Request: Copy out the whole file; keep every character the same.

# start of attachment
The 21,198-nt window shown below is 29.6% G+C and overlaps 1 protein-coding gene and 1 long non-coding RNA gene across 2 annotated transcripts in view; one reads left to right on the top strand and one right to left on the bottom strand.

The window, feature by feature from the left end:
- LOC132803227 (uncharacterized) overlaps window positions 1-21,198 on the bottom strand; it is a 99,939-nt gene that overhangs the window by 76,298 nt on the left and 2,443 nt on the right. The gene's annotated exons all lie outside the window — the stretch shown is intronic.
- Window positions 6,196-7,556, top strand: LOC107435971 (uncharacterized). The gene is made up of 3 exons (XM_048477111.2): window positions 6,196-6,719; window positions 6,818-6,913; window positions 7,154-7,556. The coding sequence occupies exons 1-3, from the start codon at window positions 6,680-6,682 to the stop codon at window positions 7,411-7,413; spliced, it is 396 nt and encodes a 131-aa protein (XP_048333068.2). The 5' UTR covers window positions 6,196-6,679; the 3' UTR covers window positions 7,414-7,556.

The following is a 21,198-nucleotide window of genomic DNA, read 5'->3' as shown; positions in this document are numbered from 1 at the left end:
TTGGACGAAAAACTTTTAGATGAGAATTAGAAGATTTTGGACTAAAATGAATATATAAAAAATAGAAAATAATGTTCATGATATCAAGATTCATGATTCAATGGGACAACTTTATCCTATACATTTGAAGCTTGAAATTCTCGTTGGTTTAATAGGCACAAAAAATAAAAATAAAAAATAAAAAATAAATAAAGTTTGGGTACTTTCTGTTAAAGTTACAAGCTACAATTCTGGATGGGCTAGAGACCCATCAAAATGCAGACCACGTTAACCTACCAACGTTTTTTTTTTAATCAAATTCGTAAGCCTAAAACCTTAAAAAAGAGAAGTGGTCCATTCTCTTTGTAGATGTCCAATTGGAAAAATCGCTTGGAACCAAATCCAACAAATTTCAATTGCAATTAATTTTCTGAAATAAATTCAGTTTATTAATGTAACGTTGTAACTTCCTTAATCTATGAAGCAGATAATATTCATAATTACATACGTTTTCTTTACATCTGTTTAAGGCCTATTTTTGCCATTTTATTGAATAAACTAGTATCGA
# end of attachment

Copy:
The 21,198-nt window shown below is 29.6% G+C and overlaps 1 protein-coding gene and 1 long non-coding RNA gene across 2 annotated transcripts in view; one reads left to right on the top strand and one right to left on the bottom strand.

The window, feature by feature from the left end:
- LOC132803227 (uncharacterized) overlaps window positions 1-21,198 on the bottom strand; it is a 99,939-nt gene that overhangs the window by 76,298 nt on the left and 2,443 nt on the right. The gene's annotated exons all lie outside the window — the stretch shown is intronic.
- Window positions 6,196-7,556, top strand: LOC107435971 (uncharacterized). The gene is made up of 3 exons (XM_048477111.2): window positions 6,196-6,719; window positions 6,818-6,913; window positions 7,154-7,556. The coding sequence occupies exons 1-3, from the start codon at window positions 6,680-6,682 to the stop codon at window positions 7,411-7,413; spliced, it is 396 nt and encodes a 131-aa protein (XP_048333068.2). The 5' UTR covers window positions 6,196-6,679; the 3' UTR covers window positions 7,414-7,556.

The following is a 21,198-nucleotide window of genomic DNA, read 5'->3' as shown; positions in this document are numbered from 1 at the left end:
TTGGACGAAAAACTTTTAGATGAGAATTAGAAGATTTTGGACTAAAATGAATATATAAAAAATAGAAAATAATGTTCATGATATCAAGATTCATGATTCAATGGGACAACTTTATCCTATACATTTGAAGCTTGAAATTCTCGTTGGTTTAATAGGCACAAAAAATAAAAATAAAAAATAAAAAATAAATAAAGTTTGGGTACTTTCTGTTAAAGTTACAAGCTACAATTCTGGATGGGCTAGAGACCCATCAAAATGCAGACCACGTTAACCTACCAACGTTTTTTTTTTAATCAAATTCGTAAGCCTAAAACCTTAAAAAAGAGAAGTGGTCCATTCTCTTTGTAGATGTCCAATTGGAAAAATCGCTTGGAACCAAATCCAACAAATTTCAATTGCAATTAATTTTCTGAAATAAATTCAGTTTATTAATGTAACGTTGTAACTTCCTTAATCTATGAAGCAGATAATATTCATAATTACATACGTTTTCTTTACATCTGTTTAAGGCCTATTTTTGCCATTTTATTGAATAAACTAGTATCGA